var_dump($a, $b, $c, $d); // int(1) int(2) int(3) int(4)

[["b" => $b], ["c" => $c]] = [["a" => 1, "b" => 2], ["c" => 3, "d" => 4]];
var_dump($b, $c); // int(2) int(3)

Iterable Type

The iterable pseudo-type is added to join the array primitive type and the Traversable interface which is used to make a value iterable. Take the below code as an example.

// PHP 5.6

function dump(array $items)
{
    var_dump($items);
}

dump([2, 3, 4]);
dump(new Collection());
array(3) {
  [0]=>
  int(2)
  [1]=>
  int(3)
  [2]=>
  int(4)
}

Catchable fatal error: Argument 1 passed to dump() must be of the type array, object given...

But in this case, the function won’t accept an iterable value and will throw an error. This new change lets you use iterable to describe an iterable value instead of asserting it manually.

// PHP 7.1

function dump(iterable $items)
{
    var_dump($items);
}

dump([2, 3, 4]);
dump(new Collection());
array(3) {
  [0]=>
  int(2)
  [1]=>
  int(3)
  [2]=>
  int(4)
}
object(Collection)#2 (0) {
}

Closure From Callable Function

The new fromCallable method provides a performant and compact way of creating Closure objects from callables. Here’s an example:

$callback = Closure::fromCallable([$this, 'fn']);

Void Return Type

This is one of my favorite new features. It completes the return types feature introduced in PHP 7 where functions may not return anything and thus will be forced to return null!

function dump($object): void
{
    var_dump($object);
}

A void function can omit the return statement or add an empty one (return;).

Class Constant Visibility

This is a small change, but an essential part in OOP that enforces encapsulation. It adds visibility modifiers to class constants.

class Post
{
    protected const PUBLISHED = 1;
    protected const DRAFT = 2;
    protected const TRASHED = 3;

    // ...
}

Catching Multiple Exception Types

Other languages like Java provide the ability to catch multiple exception types inside the same catch block, thus removing the need to duplicate code. Take the below code as an example:

// ...

try {
    $user->payMonth($month);
} catch (UserSuspendedException $ex) {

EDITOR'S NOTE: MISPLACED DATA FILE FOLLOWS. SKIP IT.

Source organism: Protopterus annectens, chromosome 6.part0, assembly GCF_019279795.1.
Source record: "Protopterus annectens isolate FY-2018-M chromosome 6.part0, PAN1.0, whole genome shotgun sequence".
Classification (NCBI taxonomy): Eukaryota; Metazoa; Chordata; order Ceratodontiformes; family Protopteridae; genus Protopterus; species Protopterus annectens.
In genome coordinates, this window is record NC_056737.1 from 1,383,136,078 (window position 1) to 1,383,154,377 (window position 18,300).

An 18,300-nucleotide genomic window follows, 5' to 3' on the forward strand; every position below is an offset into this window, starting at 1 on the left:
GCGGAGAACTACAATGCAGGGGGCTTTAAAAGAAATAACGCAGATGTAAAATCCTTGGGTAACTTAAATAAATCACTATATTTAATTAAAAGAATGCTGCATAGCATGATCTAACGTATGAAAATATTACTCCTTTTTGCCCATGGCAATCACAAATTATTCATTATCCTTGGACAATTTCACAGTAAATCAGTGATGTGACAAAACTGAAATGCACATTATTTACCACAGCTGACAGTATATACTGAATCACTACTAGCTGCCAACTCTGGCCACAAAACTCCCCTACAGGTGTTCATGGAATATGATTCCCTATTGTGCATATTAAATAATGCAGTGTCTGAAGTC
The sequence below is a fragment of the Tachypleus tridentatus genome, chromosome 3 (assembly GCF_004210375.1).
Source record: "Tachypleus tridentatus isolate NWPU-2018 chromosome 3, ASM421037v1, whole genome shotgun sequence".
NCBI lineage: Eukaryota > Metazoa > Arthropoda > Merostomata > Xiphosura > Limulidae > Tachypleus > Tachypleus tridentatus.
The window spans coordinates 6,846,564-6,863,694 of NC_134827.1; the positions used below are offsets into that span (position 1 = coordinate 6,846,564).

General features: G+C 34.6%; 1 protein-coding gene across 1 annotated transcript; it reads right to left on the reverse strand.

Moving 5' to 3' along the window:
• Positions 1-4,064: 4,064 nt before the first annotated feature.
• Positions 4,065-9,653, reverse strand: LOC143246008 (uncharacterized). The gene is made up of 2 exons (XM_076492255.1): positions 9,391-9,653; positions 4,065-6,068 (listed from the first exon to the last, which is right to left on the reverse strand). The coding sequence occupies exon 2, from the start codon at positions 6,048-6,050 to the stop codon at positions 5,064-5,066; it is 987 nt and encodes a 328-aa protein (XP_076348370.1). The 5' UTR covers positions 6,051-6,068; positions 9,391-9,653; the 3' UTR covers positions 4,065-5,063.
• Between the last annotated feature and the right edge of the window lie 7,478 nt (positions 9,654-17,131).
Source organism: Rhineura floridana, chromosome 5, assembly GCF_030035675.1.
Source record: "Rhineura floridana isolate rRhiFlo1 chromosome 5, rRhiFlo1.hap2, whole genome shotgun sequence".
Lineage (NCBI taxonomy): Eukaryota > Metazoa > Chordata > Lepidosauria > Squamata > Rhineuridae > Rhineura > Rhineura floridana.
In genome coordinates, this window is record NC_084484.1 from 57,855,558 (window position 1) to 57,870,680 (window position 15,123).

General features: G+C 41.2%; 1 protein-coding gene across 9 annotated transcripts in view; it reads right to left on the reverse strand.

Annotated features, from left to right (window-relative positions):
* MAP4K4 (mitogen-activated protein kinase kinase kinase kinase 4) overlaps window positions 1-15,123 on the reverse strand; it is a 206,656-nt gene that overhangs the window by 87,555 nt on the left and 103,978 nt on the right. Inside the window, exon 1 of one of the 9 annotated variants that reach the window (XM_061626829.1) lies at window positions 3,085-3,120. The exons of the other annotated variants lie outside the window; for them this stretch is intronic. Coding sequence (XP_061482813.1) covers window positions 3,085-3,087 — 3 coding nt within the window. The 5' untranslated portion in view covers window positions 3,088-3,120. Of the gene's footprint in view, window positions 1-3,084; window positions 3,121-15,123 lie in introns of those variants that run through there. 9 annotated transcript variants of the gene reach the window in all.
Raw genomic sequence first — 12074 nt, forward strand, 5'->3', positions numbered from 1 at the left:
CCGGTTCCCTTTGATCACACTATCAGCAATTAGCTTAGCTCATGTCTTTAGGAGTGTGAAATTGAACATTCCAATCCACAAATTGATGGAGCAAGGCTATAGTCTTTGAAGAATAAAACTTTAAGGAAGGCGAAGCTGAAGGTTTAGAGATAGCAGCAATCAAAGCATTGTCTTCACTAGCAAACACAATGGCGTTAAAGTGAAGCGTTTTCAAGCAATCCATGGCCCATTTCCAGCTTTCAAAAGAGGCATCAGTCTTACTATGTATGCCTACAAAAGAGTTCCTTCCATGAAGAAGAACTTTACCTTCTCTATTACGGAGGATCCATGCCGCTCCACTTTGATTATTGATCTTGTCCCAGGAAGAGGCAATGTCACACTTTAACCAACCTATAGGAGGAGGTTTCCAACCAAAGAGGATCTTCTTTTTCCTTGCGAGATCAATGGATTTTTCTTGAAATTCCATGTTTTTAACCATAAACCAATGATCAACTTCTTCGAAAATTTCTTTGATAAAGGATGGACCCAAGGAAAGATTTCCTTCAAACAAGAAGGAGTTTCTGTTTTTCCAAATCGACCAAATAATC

DB::rollBack();

    return redirect()
            ->back()
            ->withInput()
            ->withErrors([$ex->getMessage()]);
} catch (PaidMonthException $e) {
    DB::rollBack();

    return redirect()
            ->back()
            ->withInput()
            ->withErrors([$ex->getMessage()]);
}

// ...

You can remove the duplication by using the new catch block syntax:

// ...

try {
    $user->payMonth($month);
} catch (PaidMonthException | UserSuspendedException $ex) {
    DB::rollBack();

    return redirect()
            ->back()
            ->withInput()
            ->withErrors([$ex->getMessage()]);
}

// ...

Invalid String Arithmetics

As you start learning PHP, you get an aha moment when doing arithmetics and you learn that strings are allowed! This is because PHP usually deals with the web and values are coming in as strings.

// PHP 5.6

var_dump("1" + "2");
var_dump("1" + "a string");
var_dump("1" + "2  with a string");
int(3)
int(1)
int(3)
// PHP 7.1

var_dump("1" + "2");
var_dump("1" + "a string");
var_dump("1" + "2  with a string");
int(3)

Warning: A non-numeric value encountered in /vagrant/index.php on line 17
int(1)

Notice: A non well formed numeric value encountered in /vagrant/index.php on line 18
int(3)

Now we get a warning if a non numeric value is found, and a notice if the value is not well formatted (2 a string = 2).

Conclusion

This list does not cover all the new changes, so be sure to check the RFC list for the full list. If you have a question or comment about the new PHP 7.1 features or PHP in general, please post them below!